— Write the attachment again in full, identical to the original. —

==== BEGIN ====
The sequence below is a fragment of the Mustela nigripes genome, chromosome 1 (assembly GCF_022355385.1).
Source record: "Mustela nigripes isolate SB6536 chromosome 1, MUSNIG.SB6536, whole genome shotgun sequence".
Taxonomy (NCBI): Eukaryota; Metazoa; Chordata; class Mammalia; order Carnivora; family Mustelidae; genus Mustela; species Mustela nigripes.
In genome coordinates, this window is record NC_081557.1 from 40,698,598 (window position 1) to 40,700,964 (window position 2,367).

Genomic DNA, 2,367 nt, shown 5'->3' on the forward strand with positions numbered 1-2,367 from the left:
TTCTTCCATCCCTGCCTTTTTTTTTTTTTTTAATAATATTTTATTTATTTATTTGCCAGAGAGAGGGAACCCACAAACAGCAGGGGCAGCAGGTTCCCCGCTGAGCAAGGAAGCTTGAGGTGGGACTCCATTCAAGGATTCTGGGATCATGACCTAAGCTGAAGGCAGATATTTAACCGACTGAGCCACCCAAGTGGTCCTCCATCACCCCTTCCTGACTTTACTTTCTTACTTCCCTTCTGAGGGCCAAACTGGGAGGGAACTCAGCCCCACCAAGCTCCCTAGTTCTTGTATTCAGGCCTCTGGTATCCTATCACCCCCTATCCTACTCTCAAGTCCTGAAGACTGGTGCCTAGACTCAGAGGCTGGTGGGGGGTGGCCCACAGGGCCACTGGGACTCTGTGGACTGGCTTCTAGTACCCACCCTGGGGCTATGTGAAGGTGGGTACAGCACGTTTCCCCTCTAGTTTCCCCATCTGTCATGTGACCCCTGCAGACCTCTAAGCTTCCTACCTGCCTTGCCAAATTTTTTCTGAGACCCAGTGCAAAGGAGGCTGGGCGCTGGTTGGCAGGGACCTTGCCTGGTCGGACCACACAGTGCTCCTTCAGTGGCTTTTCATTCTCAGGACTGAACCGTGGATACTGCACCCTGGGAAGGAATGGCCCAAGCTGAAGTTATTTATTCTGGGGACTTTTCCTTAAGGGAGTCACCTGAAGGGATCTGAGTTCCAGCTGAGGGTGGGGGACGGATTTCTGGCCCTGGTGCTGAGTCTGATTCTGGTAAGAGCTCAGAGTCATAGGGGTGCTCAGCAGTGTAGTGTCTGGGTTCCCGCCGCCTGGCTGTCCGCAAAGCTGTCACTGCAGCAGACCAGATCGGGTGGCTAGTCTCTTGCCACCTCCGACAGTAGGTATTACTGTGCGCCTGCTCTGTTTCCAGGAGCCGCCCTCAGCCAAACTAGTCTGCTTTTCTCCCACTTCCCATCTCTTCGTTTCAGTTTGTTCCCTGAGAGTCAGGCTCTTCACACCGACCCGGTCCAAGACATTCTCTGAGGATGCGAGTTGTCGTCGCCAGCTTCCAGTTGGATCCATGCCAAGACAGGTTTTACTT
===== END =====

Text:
The sequence below is a fragment of the Mustela nigripes genome, chromosome 1 (assembly GCF_022355385.1).
Source record: "Mustela nigripes isolate SB6536 chromosome 1, MUSNIG.SB6536, whole genome shotgun sequence".
Taxonomy (NCBI): Eukaryota; Metazoa; Chordata; class Mammalia; order Carnivora; family Mustelidae; genus Mustela; species Mustela nigripes.
In genome coordinates, this window is record NC_081557.1 from 40,698,598 (window position 1) to 40,700,964 (window position 2,367).

Genomic DNA, 2,367 nt, shown 5'->3' on the forward strand with positions numbered 1-2,367 from the left:
TTCTTCCATCCCTGCCTTTTTTTTTTTTTTTAATAATATTTTATTTATTTATTTGCCAGAGAGAGGGAACCCACAAACAGCAGGGGCAGCAGGTTCCCCGCTGAGCAAGGAAGCTTGAGGTGGGACTCCATTCAAGGATTCTGGGATCATGACCTAAGCTGAAGGCAGATATTTAACCGACTGAGCCACCCAAGTGGTCCTCCATCACCCCTTCCTGACTTTACTTTCTTACTTCCCTTCTGAGGGCCAAACTGGGAGGGAACTCAGCCCCACCAAGCTCCCTAGTTCTTGTATTCAGGCCTCTGGTATCCTATCACCCCCTATCCTACTCTCAAGTCCTGAAGACTGGTGCCTAGACTCAGAGGCTGGTGGGGGGTGGCCCACAGGGCCACTGGGACTCTGTGGACTGGCTTCTAGTACCCACCCTGGGGCTATGTGAAGGTGGGTACAGCACGTTTCCCCTCTAGTTTCCCCATCTGTCATGTGACCCCTGCAGACCTCTAAGCTTCCTACCTGCCTTGCCAAATTTTTTCTGAGACCCAGTGCAAAGGAGGCTGGGCGCTGGTTGGCAGGGACCTTGCCTGGTCGGACCACACAGTGCTCCTTCAGTGGCTTTTCATTCTCAGGACTGAACCGTGGATACTGCACCCTGGGAAGGAATGGCCCAAGCTGAAGTTATTTATTCTGGGGACTTTTCCTTAAGGGAGTCACCTGAAGGGATCTGAGTTCCAGCTGAGGGTGGGGGACGGATTTCTGGCCCTGGTGCTGAGTCTGATTCTGGTAAGAGCTCAGAGTCATAGGGGTGCTCAGCAGTGTAGTGTCTGGGTTCCCGCCGCCTGGCTGTCCGCAAAGCTGTCACTGCAGCAGACCAGATCGGGTGGCTAGTCTCTTGCCACCTCCGACAGTAGGTATTACTGTGCGCCTGCTCTGTTTCCAGGAGCCGCCCTCAGCCAAACTAGTCTGCTTTTCTCCCACTTCCCATCTCTTCGTTTCAGTTTGTTCCCTGAGAGTCAGGCTCTTCACACCGACCCGGTCCAAGACATTCTCTGAGGATGCGAGTTGTCGTCGCCAGCTTCCAGTTGGATCCATGCCAAGACAGGTTTTACTT